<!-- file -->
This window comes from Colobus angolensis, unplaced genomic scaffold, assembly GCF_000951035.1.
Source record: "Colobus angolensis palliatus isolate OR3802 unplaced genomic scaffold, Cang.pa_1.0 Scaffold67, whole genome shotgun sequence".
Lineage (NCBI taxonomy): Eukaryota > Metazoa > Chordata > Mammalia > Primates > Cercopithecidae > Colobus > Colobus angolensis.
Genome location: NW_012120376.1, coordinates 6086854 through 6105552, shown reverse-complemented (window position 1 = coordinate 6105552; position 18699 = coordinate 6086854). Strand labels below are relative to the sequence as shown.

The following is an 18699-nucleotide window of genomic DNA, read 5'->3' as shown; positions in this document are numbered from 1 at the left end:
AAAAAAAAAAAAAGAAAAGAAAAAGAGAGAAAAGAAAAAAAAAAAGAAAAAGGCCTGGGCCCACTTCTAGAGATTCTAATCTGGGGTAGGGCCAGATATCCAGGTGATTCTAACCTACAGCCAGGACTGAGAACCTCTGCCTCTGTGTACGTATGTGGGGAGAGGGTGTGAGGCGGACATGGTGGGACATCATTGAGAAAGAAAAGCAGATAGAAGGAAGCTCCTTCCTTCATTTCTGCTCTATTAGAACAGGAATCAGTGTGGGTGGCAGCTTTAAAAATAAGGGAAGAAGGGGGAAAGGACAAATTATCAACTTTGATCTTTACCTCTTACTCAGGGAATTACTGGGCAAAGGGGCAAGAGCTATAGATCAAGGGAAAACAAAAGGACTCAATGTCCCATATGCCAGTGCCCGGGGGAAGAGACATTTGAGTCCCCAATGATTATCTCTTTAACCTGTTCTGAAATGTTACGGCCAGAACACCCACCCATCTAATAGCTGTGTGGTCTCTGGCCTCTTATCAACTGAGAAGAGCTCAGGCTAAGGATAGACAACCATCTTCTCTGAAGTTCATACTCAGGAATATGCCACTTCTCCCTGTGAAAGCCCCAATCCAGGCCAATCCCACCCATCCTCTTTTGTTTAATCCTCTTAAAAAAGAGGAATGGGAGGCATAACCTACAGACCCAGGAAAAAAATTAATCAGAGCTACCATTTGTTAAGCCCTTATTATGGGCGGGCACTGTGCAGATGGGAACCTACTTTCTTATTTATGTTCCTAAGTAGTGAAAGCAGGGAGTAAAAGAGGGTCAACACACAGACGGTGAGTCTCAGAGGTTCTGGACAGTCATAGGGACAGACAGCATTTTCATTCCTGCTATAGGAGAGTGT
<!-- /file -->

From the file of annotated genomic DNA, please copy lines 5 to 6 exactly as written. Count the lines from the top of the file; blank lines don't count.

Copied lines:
The following is an 18699-nucleotide window of genomic DNA, read 5'->3' as shown; positions in this document are numbered from 1 at the left end:
AAAAAAAAAAAAAGAAAAGAAAAAGAGAGAAAAGAAAAAAAAAAAGAAAAAGGCCTGGGCCCACTTCTAGAGATTCTAATCTGGGGTAGGGCCAGATATCCAGGTGATTCTAACCTACAGCCAGGACTGAGAACCTCTGCCTCTGTGTACGTATGTGGGGAGAGGGTGTGAGGCGGACATGGTGGGACATCATTGAGAAAGAAAAGCAGATAGAAGGAAGCTCCTTCCTTCATTTCTGCTCTATTAGAACAGGAATCAGTGTGGGTGGCAGCTTTAAAAATAAGGGAAGAAGGGGGAAAGGACAAATTATCAACTTTGATCTTTACCTCTTACTCAGGGAATTACTGGGCAAAGGGGCAAGAGCTATAGATCAAGGGAAAACAAAAGGACTCAATGTCCCATATGCCAGTGCCCGGGGGAAGAGACATTTGAGTCCCCAATGATTATCTCTTTAACCTGTTCTGAAATGTTACGGCCAGAACACCCACCCATCTAATAGCTGTGTGGTCTCTGGCCTCTTATCAACTGAGAAGAGCTCAGGCTAAGGATAGACAACCATCTTCTCTGAAGTTCATACTCAGGAATATGCCACTTCTCCCTGTGAAAGCCCCAATCCAGGCCAATCCCACCCATCCTCTTTTGTTTAATCCTCTTAAAAAAGAGGAATGGGAGGCATAACCTACAGACCCAGGAAAAAAATTAATCAGAGCTACCATTTGTTAAGCCCTTATTATGGGCGGGCACTGTGCAGATGGGAACCTACTTTCTTATTTATGTTCCTAAGTAGTGAAAGCAGGGAGTAAAAGAGGGTCAACACACAGACGGTGAGTCTCAGAGGTTCTGGACAGTCATAGGGACAGACAGCATTTTCATTCCTGCTATAGGAGAGTGT